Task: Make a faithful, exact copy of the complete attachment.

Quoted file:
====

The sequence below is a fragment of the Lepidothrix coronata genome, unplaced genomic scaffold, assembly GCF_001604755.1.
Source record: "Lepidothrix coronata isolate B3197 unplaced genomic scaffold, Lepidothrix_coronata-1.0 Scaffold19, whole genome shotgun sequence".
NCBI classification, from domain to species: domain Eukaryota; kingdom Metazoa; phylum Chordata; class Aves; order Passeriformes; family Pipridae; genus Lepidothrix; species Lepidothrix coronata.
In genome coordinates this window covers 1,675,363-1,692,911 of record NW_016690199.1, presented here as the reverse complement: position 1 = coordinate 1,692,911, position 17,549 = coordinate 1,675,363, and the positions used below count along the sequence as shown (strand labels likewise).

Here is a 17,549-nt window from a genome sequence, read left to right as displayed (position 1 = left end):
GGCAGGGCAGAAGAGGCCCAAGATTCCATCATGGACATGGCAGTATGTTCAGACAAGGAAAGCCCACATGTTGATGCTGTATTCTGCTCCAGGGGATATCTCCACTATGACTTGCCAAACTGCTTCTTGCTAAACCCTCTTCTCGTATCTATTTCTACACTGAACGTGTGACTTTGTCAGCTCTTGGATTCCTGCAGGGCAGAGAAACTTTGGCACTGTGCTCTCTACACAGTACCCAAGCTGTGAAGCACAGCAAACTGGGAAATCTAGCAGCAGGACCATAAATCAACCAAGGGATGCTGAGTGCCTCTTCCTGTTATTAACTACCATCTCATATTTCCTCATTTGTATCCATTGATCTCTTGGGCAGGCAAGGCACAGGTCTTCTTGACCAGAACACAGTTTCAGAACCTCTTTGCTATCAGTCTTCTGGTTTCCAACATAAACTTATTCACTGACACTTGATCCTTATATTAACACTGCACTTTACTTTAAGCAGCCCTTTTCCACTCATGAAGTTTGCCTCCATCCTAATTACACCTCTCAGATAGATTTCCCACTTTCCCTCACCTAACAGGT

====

The sequence below is a fragment of the Lepidothrix coronata genome, unplaced genomic scaffold, assembly GCF_001604755.1.
Source record: "Lepidothrix coronata isolate B3197 unplaced genomic scaffold, Lepidothrix_coronata-1.0 Scaffold19, whole genome shotgun sequence".
NCBI classification, from domain to species: domain Eukaryota; kingdom Metazoa; phylum Chordata; class Aves; order Passeriformes; family Pipridae; genus Lepidothrix; species Lepidothrix coronata.
In genome coordinates this window covers 1,675,363-1,692,911 of record NW_016690199.1, presented here as the reverse complement: position 1 = coordinate 1,692,911, position 17,549 = coordinate 1,675,363, and the positions used below count along the sequence as shown (strand labels likewise).

Here is a 17,549-nt window from a genome sequence, read left to right as displayed (position 1 = left end):
GGCAGGGCAGAAGAGGCCCAAGATTCCATCATGGACATGGCAGTATGTTCAGACAAGGAAAGCCCACATGTTGATGCTGTATTCTGCTCCAGGGGATATCTCCACTATGACTTGCCAAACTGCTTCTTGCTAAACCCTCTTCTCGTATCTATTTCTACACTGAACGTGTGACTTTGTCAGCTCTTGGATTCCTGCAGGGCAGAGAAACTTTGGCACTGTGCTCTCTACACAGTACCCAAGCTGTGAAGCACAGCAAACTGGGAAATCTAGCAGCAGGACCATAAATCAACCAAGGGATGCTGAGTGCCTCTTCCTGTTATTAACTACCATCTCATATTTCCTCATTTGTATCCATTGATCTCTTGGGCAGGCAAGGCACAGGTCTTCTTGACCAGAACACAGTTTCAGAACCTCTTTGCTATCAGTCTTCTGGTTTCCAACATAAACTTATTCACTGACACTTGATCCTTATATTAACACTGCACTTTACTTTAAGCAGCCCTTTTCCACTCATGAAGTTTGCCTCCATCCTAATTACACCTCTCAGATAGATTTCCCACTTTCCCTCACCTAACAGGT